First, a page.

3-5 Author Mix and Mingle

Meet and mingle with authors, publishers, and of course fellow bloggers! Signed books to buy, swag and ARCs to snag, good conversations to be had. 

Dinner (paid for individually) at The River City Brewing Company 

Saturday, October 11

8-9 Registration for new arrivals

9-10 KEYNOTE  Mitali Perkins— Can Bloggers Diversify the Children’s Book World? You Bet We Can.

Blogger and author Mitali Perkins will share stories of how some key blogs have made a difference through the years, offer practical tips on how to influence our circle of blog readers, and discuss how to integrate our social media platforms with our blogs for maximum impact. 

Mitali Perkins (mitaliperkins.com) has written nine novels for young readers, including Rickshaw Girl (chosen by the New York Public Library as one of the top 100 books for children in the past 100 years) and Bamboo People (an American Library Association’s Top Ten Novels for Young Adults, starred in Publishers Weekly as “a graceful exploration of the redemptive power of love, family, and friendship.”) Mitali graduated from Stanford University in Political Science and received her Masters in Public Policy from U.C. Berkeley. After spending 13 winters in Boston, she now lives and writes in the San Francisco Bay Area. Her blog, “Mitali’s Fire Escape: A Safe Place to Think, Chat, and Read About Life Between Cultures” (mitaliblog.com), has been around since April 23, 2005. 

10-10:25 Break

10:25 -11:05  Beyond the Echo Chamber of the Kidlitosphere: Reaching Readers.

So you’ve read the book and written your review. Now what? Learn where the readers are, how to reach them and what to say so they’ll listen.  

Pam Margolis, Unconventional Librarian

11:15 to 12:  Skype session with Shannon Hale

12-1:30 Lunch (box lunches included in the price of registration)

1:30-3  We Need Diverse Books Presents:  Book Bloggers and Diversity, an Unbeatable Combination  with Mike Jung, Karen Sandler, S.E. Sinkhorn, and Martha White 

In the first part of this session, the panelists will share the lessons learned from the very successful #WeNeedDiverseBooks social media campaign with regard to crafting your message, using your message, and establishing an emotional connection. Second, the panelists will focus on how diverse children’s literature can enrich our blogs, and how authors and editors can further expand the content available to us.

3:-3:30 Break

3:30-5  We’re Not Going To Take It and Neither Should You: Why Book Bloggers DO Have the Ability to Make Divers Books Happen

Hannah Gómez  sarah HANNAH gómez
Kelly Jensen Stacked and Book Riot
Faythe Arrendondo YALSA-The Hub
Summer Khaleq Miss Fictional’s World of YA Books 

We know bloggers matter to the publishing industry and to readers. And we know reading diversely is important for all readers, as it opens up your worldview. But how can bloggers effect positive change when it comes to diversity? This session will explore the ways bloggers can audit their own reading habits, assess and address personal biases, as well as create and curate stronger content as it relates to diversity in all shapes and forms — race, ethnicity, gender, sexual orientation, disability, socioeconomic status, body image, and more. We’ll offer tools and tips for not just finding and highlighting diverse reads, but also how to advocate for diversity within one’s own blog and beyond. This is more than an awareness of diversity; it’s an opportunity and an obligation for active change.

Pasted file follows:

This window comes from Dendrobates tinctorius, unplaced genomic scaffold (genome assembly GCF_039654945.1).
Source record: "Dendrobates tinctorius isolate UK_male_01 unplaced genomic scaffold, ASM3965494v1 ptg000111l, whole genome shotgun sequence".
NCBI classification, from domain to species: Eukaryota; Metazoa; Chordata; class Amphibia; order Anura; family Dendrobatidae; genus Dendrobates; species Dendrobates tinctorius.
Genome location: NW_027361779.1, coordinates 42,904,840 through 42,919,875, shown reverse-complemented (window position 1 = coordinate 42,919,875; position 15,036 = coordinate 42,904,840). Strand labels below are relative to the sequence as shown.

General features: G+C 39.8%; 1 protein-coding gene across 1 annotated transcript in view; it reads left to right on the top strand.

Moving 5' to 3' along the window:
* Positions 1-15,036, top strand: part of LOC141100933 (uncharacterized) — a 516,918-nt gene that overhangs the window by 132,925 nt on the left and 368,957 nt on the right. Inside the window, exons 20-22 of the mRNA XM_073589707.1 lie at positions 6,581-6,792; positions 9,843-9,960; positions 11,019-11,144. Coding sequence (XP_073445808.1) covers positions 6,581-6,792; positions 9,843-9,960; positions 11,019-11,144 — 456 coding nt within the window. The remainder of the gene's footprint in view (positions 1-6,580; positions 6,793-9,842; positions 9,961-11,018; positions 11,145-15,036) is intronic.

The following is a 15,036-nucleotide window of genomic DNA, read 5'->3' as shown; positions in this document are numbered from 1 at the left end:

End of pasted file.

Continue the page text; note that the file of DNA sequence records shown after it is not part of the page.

5-9 Banquet at The Citizen Hotel (included in conference price)

____

We welcome your feedback about the 2014 KidLitCon!

Charlotte Taylor: Program Coordinator

with:

Sarah Stevenson and Tanita Davis and Jen Robinson: Co-Chairs
Reshama Deshmukh and Melissa Fox: Author Coordinators
Maureen Kearney: Registration Coordinator 

_____

Register now! 

Monday
Aug252014

Apply to be a Cybils Judge for 2014!

It is application time to be a Cybils judge for 2014. If you blog about children’s and/or young adult books, either on your own or as part of a group blog, you are eligible to apply to be a Cybils judge. Judges are needed for Round 1 (sifting through perhaps hundreds of nominated titles to produce a shortlist of 5-7 well-written, kid-friendly titles) and for Round 2 (selecting a winner from the shortlist), in 11 categories (some with sub-categories), ranging from Book Apps to Poetry to Young Adult Fiction.

You can apply now through September 5th, from this Call for Judges post. You can find lots of additional information about being a Cybils judge here.

Being a Cybils judge can be a fair bit of work (especially in Round 1), but it is incredibly fun and rewarding. You can expand your knowledge of a particular category of books. You get to work with great people. You get to help select amazing books. The Cybils shortlists are used by parents and teachers all over the English-speaking world, to find high quality, entertaining books and apps for kids.